Aragon One CEO Jorge Izquierdo has resigned, becoming the highest-profile departure from the decentralized governance project following a series of apparently controversial decisions.
“After some hectic months, I took two weeks completely offline following a doctor’s recommendation,” Izquierdo told CoinDesk in a statement. “While I was off, a series of decisions were made in the Aragon Association (mainly with respect to governance) that I disagreed both with the decisions themselves and how they were taken.”
“There were several proposals to fix this put forward, but there was no willingness to revert or amend these decisions. As a result, no changes were made. This motivated the team to leave, and is also the reason I am resigning.”
However, Izquierdo plans on remaining a member of the Aragon community including staying on the Aragon Association’s board, he said.
Launched in 2016, Aragon seeks to create blockchain-based digital jurisdictions for online enterprises, particularly decentralized autonomous organizations (DAOs). The project raised $25 million in ether (ETH) in a May 2017 initial coin offering (ICO) and some $850,000 in two private sales with venture firms Draper Associates and Placeholder Ventures.
Until recently, Aragon One (A1) made up one half of the project. The firm was a grant recipient from the Aragon Association (AA).
That role has apparently been usurped following the acquisition of decentralized voting project Vocdoni from Dvote Labs for an undisclosed amount, a purchase announced Monday.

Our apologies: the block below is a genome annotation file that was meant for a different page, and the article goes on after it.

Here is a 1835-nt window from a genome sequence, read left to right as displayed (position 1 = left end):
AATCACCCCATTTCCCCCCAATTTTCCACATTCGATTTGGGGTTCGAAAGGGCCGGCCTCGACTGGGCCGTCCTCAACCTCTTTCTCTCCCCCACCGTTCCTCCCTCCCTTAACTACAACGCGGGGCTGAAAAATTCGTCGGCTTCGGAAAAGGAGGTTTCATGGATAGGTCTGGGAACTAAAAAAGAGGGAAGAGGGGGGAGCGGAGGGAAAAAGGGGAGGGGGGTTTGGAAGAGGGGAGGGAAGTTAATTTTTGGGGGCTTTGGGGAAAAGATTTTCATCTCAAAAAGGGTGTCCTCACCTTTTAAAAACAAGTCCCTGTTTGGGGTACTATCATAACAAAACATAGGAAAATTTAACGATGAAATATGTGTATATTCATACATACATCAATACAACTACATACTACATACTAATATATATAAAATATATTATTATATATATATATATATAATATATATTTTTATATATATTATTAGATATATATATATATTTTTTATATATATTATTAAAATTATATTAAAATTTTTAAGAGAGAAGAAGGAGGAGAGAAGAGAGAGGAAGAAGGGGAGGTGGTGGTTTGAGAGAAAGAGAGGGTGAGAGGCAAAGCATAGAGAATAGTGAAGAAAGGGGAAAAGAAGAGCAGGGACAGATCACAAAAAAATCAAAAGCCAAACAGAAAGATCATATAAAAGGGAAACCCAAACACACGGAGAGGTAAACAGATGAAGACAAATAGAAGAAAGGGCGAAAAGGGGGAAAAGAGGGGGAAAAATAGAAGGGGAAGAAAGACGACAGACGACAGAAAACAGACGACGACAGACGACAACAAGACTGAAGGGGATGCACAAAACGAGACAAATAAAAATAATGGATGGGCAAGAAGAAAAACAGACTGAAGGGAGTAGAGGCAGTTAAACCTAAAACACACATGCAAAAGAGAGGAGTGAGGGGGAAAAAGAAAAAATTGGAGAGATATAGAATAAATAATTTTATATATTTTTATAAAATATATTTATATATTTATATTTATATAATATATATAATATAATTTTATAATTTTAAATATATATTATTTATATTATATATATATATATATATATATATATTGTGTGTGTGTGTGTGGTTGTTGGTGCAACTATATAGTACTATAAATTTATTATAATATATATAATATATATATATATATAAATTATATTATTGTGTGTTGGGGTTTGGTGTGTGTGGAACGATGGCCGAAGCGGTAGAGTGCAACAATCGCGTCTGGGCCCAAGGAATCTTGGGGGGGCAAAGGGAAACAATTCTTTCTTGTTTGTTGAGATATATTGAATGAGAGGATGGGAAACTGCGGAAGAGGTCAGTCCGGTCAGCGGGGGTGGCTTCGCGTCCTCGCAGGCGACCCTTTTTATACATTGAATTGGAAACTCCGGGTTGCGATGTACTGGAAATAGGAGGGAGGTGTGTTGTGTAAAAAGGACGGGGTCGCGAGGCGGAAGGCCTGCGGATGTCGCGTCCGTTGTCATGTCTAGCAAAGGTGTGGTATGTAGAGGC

That news was preceded by the AA bringing on two new members to the team’s board, AA Executive Director Joe Charlesworth and Chief Legal Officer Jose Nuno. Both Charlesworth and Nuno were added to the board alongside Izquierdo and Aragon Network co-founder Luis Cuende.
Izquierdo said his resignation “is unrelated to the acquisition.” Rather, “with the current state of the Association, I no longer think that Aragon One can deliver on its commitments. I tried my hardest to push changes in the Association so the team wouldn’t leave, but these attempts fell on deaf ears,” he said.
“The big disagreement is with regards to the Association’s governance and specifically with its board,” Izquierdo added.
As for the project’s funds, the accounts are jointly controlled by a multi-sig wallet held by both Izquierdo and Cuende, Izquierdo confirmed. The AA recently converted some 52,000 ether (ETH) (roughly $50 million) into stable assets (mostly USDT) in a bid to diversify the project’s portfolio.
“As Aragon grows, differences of opinions on how best to govern are inevitable,” Cuende told CoinDesk in a Telegram message. “Removing power from the co-founders has always been on the roadmap. It is not a good governance practice for power to be that concentrated. Jorge has contributed enormously to Aragon One during his time in the company. As my co-founder, I have the deepest respect for him.”